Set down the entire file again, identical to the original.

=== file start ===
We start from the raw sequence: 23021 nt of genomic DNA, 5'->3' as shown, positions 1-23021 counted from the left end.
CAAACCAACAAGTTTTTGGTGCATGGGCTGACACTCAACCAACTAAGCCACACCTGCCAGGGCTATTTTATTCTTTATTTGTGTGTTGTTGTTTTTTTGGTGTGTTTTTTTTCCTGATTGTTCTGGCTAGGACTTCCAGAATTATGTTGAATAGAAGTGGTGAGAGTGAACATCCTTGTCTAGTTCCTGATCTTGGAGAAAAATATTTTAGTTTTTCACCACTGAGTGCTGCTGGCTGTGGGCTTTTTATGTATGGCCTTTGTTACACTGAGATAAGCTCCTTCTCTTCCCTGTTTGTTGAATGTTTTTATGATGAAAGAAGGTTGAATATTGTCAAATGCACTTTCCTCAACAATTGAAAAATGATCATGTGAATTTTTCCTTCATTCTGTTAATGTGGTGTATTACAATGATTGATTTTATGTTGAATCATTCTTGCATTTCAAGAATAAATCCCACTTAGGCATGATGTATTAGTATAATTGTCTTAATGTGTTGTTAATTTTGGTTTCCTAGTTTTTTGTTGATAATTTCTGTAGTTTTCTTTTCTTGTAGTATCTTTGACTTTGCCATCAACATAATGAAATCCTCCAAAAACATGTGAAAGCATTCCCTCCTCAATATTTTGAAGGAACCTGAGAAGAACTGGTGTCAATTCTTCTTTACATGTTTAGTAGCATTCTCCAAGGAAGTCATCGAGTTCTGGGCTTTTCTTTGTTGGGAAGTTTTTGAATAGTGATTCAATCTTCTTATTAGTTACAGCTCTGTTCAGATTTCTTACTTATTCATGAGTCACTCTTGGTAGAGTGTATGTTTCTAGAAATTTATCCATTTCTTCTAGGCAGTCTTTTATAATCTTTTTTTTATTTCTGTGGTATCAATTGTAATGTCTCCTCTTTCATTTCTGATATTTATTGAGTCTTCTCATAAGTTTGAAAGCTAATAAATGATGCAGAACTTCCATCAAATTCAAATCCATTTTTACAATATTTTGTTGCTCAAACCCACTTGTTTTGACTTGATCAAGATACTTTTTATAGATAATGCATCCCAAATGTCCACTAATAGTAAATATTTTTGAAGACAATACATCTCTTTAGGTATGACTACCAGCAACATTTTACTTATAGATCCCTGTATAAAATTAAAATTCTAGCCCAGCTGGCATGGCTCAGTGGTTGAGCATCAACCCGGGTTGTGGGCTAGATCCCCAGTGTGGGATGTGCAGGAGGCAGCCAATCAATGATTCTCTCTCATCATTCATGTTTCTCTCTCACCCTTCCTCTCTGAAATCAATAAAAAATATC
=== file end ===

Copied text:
We start from the raw sequence: 23021 nt of genomic DNA, 5'->3' as shown, positions 1-23021 counted from the left end.
CAAACCAACAAGTTTTTGGTGCATGGGCTGACACTCAACCAACTAAGCCACACCTGCCAGGGCTATTTTATTCTTTATTTGTGTGTTGTTGTTTTTTTGGTGTGTTTTTTTTCCTGATTGTTCTGGCTAGGACTTCCAGAATTATGTTGAATAGAAGTGGTGAGAGTGAACATCCTTGTCTAGTTCCTGATCTTGGAGAAAAATATTTTAGTTTTTCACCACTGAGTGCTGCTGGCTGTGGGCTTTTTATGTATGGCCTTTGTTACACTGAGATAAGCTCCTTCTCTTCCCTGTTTGTTGAATGTTTTTATGATGAAAGAAGGTTGAATATTGTCAAATGCACTTTCCTCAACAATTGAAAAATGATCATGTGAATTTTTCCTTCATTCTGTTAATGTGGTGTATTACAATGATTGATTTTATGTTGAATCATTCTTGCATTTCAAGAATAAATCCCACTTAGGCATGATGTATTAGTATAATTGTCTTAATGTGTTGTTAATTTTGGTTTCCTAGTTTTTTGTTGATAATTTCTGTAGTTTTCTTTTCTTGTAGTATCTTTGACTTTGCCATCAACATAATGAAATCCTCCAAAAACATGTGAAAGCATTCCCTCCTCAATATTTTGAAGGAACCTGAGAAGAACTGGTGTCAATTCTTCTTTACATGTTTAGTAGCATTCTCCAAGGAAGTCATCGAGTTCTGGGCTTTTCTTTGTTGGGAAGTTTTTGAATAGTGATTCAATCTTCTTATTAGTTACAGCTCTGTTCAGATTTCTTACTTATTCATGAGTCACTCTTGGTAGAGTGTATGTTTCTAGAAATTTATCCATTTCTTCTAGGCAGTCTTTTATAATCTTTTTTTTATTTCTGTGGTATCAATTGTAATGTCTCCTCTTTCATTTCTGATATTTATTGAGTCTTCTCATAAGTTTGAAAGCTAATAAATGATGCAGAACTTCCATCAAATTCAAATCCATTTTTACAATATTTTGTTGCTCAAACCCACTTGTTTTGACTTGATCAAGATACTTTTTATAGATAATGCATCCCAAATGTCCACTAATAGTAAATATTTTTGAAGACAATACATCTCTTTAGGTATGACTACCAGCAACATTTTACTTATAGATCCCTGTATAAAATTAAAATTCTAGCCCAGCTGGCATGGCTCAGTGGTTGAGCATCAACCCGGGTTGTGGGCTAGATCCCCAGTGTGGGATGTGCAGGAGGCAGCCAATCAATGATTCTCTCTCATCATTCATGTTTCTCTCTCACCCTTCCTCTCTGAAATCAATAAAAAATATC